May an Employer Dismiss an Employee if the Disciplinary Chair Imposed a Lesser Sanction? South African Revenue Service V Commission for Conciliation Mediation and Arbitration 2017 38 ILJ 97 (CC)

Author Karin Calitz

ISSN: 1996-2193
Affiliations: BA LLB LLM LLD, Emeritus Professor, Stellenbosch University
Source: Stellenbosch Law Review, Volume 30 Issue 2, 2019, p. 166 – 185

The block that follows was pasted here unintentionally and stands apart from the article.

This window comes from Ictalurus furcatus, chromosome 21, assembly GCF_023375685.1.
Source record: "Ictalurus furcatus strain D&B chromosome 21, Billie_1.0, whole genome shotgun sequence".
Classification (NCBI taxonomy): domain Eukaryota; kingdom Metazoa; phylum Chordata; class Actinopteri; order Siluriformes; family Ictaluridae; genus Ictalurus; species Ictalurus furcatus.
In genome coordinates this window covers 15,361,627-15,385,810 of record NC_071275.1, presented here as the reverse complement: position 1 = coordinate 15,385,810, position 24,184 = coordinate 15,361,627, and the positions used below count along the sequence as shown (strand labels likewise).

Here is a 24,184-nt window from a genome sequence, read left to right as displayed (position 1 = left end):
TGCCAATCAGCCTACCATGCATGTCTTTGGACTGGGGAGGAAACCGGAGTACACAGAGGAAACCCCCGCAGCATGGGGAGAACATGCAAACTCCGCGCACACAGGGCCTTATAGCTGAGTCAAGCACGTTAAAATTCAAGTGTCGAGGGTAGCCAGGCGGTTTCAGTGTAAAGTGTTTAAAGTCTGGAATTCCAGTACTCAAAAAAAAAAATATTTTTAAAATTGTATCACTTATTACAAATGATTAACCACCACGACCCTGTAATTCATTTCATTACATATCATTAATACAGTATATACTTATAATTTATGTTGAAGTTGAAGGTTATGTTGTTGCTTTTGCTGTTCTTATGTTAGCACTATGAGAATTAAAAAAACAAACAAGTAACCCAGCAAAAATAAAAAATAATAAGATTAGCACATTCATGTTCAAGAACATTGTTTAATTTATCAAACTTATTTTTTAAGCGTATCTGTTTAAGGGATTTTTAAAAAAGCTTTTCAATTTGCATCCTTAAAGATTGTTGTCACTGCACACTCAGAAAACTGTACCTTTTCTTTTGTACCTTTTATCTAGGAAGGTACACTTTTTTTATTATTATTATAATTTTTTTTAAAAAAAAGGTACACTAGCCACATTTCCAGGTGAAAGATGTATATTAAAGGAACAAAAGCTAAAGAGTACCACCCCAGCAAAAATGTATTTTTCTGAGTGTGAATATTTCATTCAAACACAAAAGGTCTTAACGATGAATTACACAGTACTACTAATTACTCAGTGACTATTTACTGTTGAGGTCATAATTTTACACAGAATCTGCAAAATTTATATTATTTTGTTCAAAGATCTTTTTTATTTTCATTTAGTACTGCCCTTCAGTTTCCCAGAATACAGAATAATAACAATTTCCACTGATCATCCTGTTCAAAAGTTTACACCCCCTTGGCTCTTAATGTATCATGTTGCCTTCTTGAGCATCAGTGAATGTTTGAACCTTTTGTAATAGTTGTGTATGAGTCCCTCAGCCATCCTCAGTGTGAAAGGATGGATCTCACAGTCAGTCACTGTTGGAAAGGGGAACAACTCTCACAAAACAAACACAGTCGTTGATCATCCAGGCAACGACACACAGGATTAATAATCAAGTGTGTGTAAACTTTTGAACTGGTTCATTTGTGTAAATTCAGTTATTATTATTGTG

In South African Revenue Services v Commission for Conciliation, Mediation & Arbitration, Kruger, the employee, called his superior a “kaffir” on more than one occasion. The employer unilaterally dismissed the employee after the chairperson of the disciplinary hearing had imposed a lesser sanction. In doing so, the employer disregarded the collective agreement which did not make provision for the sanction of the disciplinary chair to be substituted. The employee claimed that his dismissal was invalid and therefore unfair. The Commission for Conciliation Mediation and Arbitration (“CCMA”), Labour Court and Labour Appeal Court (“LAC”) agreed. However, in the Constitutional Court (“CC”) the employer no longer argued that it was entitled to substitute the sanction in the light of the breach in the trust relationship, but only alleged that reinstatement was a remedy that no reasonable decision-maker would order. The CC agreed and held that the dismissal was substantively fair but procedurally unfair. The CC did not answer questions of lawfulness, fairness and invalidity, but in Steenkamp v Edcon the CC held that employees claiming remedies for unfair dismissal in terms of the Labour Relations Act 66 of 1995 (“LRA”) should not rely on invalidity. However, employees still have the right to common-law remedies based on their employment contract. Considering the importance of collective agreements, negotiated disciplinary codes, certainty and consistency, and to avoid employers exercising unfettered power over employees, state organs should apply for a review of an unsatisfactory sanction by the disciplinary chairperson in terms of section 158(1)(h) of the LRA. Private employers could negotiate a disciplinary code which allows both the employer and employee to appeal against the decision of the disciplinary chair which should make provision that a more severe sanction can be imposed on appeal.